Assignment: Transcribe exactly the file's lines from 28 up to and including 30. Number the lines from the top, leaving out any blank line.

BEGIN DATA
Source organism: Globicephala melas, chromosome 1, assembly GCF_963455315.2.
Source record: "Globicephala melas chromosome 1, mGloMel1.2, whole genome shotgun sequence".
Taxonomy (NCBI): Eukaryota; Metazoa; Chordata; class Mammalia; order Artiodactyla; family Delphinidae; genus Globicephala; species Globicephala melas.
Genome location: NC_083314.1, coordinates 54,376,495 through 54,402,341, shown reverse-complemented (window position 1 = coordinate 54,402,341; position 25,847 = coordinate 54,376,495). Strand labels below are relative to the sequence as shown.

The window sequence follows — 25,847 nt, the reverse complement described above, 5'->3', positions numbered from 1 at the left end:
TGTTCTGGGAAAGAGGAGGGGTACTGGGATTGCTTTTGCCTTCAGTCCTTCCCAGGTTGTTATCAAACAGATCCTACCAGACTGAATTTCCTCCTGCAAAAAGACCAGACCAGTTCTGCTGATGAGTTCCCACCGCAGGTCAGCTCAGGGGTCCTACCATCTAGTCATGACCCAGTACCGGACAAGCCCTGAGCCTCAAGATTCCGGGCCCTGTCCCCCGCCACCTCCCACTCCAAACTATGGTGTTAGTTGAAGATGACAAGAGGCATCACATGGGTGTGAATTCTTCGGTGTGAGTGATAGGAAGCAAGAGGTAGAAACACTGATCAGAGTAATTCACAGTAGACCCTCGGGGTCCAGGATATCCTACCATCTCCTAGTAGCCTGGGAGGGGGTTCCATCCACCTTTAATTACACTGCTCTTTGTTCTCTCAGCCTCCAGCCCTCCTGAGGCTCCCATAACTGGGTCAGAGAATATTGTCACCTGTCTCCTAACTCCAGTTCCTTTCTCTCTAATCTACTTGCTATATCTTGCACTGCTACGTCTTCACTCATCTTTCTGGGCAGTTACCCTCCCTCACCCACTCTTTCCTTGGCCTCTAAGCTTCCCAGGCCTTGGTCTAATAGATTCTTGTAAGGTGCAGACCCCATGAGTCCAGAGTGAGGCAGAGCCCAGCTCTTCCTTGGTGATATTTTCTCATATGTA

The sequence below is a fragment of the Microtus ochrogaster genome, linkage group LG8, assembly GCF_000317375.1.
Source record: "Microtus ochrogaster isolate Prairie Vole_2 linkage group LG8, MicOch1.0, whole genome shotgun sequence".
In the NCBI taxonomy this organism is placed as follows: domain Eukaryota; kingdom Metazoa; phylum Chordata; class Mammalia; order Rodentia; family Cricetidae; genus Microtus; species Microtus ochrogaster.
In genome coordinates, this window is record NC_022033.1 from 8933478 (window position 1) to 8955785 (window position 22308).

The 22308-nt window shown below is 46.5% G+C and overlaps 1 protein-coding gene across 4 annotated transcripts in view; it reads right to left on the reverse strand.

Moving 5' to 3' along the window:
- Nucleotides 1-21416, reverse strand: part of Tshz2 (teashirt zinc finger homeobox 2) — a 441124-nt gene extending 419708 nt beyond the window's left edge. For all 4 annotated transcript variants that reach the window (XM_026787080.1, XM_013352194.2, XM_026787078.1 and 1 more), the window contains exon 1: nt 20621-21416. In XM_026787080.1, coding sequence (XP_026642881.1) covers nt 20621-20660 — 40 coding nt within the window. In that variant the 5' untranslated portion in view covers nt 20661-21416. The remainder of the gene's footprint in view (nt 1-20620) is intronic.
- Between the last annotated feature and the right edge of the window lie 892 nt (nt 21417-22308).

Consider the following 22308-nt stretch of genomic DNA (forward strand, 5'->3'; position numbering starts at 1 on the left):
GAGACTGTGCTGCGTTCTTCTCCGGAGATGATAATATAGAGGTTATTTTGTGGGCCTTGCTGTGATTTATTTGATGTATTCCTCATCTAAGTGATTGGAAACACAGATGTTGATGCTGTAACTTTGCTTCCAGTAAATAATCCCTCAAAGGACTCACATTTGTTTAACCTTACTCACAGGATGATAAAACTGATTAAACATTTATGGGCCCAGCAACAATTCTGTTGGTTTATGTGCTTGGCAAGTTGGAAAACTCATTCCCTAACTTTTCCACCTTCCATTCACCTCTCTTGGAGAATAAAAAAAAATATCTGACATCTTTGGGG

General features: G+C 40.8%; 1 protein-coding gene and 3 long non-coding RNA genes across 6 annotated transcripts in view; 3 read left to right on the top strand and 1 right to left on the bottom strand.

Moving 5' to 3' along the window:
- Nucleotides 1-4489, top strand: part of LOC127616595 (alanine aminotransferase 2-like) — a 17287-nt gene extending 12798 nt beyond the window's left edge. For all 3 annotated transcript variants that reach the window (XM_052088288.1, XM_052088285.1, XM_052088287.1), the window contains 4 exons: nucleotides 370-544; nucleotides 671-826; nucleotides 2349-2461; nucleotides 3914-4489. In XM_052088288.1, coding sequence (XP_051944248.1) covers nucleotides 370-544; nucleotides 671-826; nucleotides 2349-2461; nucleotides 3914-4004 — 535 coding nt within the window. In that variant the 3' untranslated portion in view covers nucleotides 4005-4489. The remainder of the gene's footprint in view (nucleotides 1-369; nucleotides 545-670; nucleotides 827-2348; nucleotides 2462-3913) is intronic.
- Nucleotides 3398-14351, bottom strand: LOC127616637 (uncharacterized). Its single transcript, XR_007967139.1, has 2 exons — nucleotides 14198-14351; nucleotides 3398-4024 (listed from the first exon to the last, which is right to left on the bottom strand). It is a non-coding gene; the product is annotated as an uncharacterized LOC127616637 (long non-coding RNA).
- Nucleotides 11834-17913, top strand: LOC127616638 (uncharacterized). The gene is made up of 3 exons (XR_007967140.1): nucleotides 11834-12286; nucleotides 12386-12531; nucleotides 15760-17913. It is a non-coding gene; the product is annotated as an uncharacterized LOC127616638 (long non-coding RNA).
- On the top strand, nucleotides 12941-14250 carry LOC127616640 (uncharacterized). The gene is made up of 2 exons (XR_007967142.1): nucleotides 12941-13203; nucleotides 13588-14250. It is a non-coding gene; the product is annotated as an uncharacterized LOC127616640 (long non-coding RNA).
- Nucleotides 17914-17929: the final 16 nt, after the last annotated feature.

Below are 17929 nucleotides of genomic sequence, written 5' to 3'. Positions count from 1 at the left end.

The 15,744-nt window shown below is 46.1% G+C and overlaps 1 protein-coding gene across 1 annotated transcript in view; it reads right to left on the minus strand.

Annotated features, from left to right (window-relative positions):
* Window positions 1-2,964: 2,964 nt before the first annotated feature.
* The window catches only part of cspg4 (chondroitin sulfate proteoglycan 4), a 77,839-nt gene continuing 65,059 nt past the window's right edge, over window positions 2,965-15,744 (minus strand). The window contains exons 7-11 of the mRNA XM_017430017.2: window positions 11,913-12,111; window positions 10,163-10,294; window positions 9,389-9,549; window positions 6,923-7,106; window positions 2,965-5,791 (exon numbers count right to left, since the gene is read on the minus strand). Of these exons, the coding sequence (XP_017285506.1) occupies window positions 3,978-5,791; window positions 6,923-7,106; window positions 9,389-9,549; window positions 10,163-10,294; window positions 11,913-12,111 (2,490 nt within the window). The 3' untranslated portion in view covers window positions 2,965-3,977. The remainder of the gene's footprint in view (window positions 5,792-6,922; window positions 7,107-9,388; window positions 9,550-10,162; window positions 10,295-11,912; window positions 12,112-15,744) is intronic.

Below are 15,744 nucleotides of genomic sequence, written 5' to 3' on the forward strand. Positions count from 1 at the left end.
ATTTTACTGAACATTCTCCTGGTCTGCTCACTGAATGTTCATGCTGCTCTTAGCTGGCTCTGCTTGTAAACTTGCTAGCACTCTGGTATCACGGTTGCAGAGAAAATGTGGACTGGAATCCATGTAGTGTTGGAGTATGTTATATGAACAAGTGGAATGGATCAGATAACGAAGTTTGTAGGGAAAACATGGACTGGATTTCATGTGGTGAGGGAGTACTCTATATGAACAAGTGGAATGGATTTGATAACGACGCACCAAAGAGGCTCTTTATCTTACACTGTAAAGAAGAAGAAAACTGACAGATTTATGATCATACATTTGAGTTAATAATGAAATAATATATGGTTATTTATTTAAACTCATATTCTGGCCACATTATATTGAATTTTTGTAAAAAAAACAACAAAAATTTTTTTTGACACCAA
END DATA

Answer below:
* The window catches only part of cspg4 (chondroitin sulfate proteoglycan 4), a 77,839-nt gene continuing 65,059 nt past the window's right edge, over window positions 2,965-15,744 (minus strand). The window contains exons 7-11 of the mRNA XM_017430017.2: window positions 11,913-12,111; window positions 10,163-10,294; window positions 9,389-9,549; window positions 6,923-7,106; window positions 2,965-5,791 (exon numbers count right to left, since the gene is read on the minus strand). Of these exons, the coding sequence (XP_017285506.1) occupies window positions 3,978-5,791; window positions 6,923-7,106; window positions 9,389-9,549; window positions 10,163-10,294; window positions 11,913-12,111 (2,490 nt within the window). The 3' untranslated portion in view covers window positions 2,965-3,977. The remainder of the gene's footprint in view (window positions 5,792-6,922; window positions 7,107-9,388; window positions 9,550-10,162; window positions 10,295-11,912; window positions 12,112-15,744) is intronic.

Below are 15,744 nucleotides of genomic sequence, written 5' to 3' on the forward strand. Positions count from 1 at the left end.
ATTTTACTGAACATTCTCCTGGTCTGCTCACTGAATGTTCATGCTGCTCTTAGCTGGCTCTGCTTGTAAACTTGCTAGCACTCTGGTATCACGGTTGCAGAGAAAATGTGGACTGGAATCCATGTAGTGTTGGAGTATGTTATATGAACAAGTGGAATGGATCAGATAACGAAGTTTGTAGGGAAAACATGGACTGGATTTCATGTGGTGAGGGAGTACTCTATATGAACAAGTGGAATGGATTTGATAACGACGCACCAAAGAGGCTCTTTATCTTACACTGTAAAGAAGAAGAAAACTGACAGATTTATGATCATACATTTGAGTTAATAATGAAATAATATATGGTTATTTATTTAAACTCATATTCTGGCCACATTATATTGAATTTTTGTAAAAAAAACAACAAAAATTTTTTTTGACACCAA